Examples of naturalism in literature include Frank Norris' "Vandover and the Brute" and "McTeague," Emile Zola's "L'Assommoir," Edith Wharton's "The House of Mirth" and Ellen Glasgow's "Barren Ground." Some other writers that practiced naturalism include Jack London, Stephen Crane and Theodore Dreiser.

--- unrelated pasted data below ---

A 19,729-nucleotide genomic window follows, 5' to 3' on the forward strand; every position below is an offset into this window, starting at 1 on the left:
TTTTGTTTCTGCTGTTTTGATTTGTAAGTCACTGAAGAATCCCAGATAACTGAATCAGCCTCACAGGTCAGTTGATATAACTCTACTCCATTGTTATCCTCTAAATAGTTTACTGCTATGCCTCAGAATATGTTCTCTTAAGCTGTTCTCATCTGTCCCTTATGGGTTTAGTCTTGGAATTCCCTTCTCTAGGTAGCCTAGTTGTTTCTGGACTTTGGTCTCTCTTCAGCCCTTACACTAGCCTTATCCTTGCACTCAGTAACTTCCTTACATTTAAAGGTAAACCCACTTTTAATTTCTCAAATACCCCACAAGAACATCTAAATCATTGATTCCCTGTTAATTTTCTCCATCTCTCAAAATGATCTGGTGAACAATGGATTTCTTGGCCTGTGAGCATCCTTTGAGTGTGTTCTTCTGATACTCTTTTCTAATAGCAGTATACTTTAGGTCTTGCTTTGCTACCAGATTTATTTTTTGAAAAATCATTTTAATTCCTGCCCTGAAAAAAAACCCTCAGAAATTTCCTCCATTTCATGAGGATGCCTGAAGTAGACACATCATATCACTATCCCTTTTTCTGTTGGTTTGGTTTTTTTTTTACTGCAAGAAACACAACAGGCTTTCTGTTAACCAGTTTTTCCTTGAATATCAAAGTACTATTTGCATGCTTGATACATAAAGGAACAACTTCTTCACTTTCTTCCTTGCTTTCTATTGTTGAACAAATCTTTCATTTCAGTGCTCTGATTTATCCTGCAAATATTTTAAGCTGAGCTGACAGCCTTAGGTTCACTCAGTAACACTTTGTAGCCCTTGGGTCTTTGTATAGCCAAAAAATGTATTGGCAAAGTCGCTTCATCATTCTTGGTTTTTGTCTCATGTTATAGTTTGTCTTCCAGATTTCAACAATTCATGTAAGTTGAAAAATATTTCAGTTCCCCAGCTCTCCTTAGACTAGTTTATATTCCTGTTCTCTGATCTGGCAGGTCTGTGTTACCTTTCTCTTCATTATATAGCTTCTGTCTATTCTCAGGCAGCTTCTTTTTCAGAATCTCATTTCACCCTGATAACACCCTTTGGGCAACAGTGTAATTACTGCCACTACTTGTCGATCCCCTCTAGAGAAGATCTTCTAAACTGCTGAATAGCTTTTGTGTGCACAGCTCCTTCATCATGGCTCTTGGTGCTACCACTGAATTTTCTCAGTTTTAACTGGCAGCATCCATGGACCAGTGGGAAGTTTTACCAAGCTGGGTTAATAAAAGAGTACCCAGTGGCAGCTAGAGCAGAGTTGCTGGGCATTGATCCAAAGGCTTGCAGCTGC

Naturalism in literature ascribes to using scientific principles to determine the nature of human beings. It is believed that the term was first brought to use by Emile Zola, who contended that his innovative style of fiction writing was the result of employing the scientific method. A few themes associated with naturalism are survivalism, man's struggle against nature and environmental and heredity forces, determinism and lack of free will.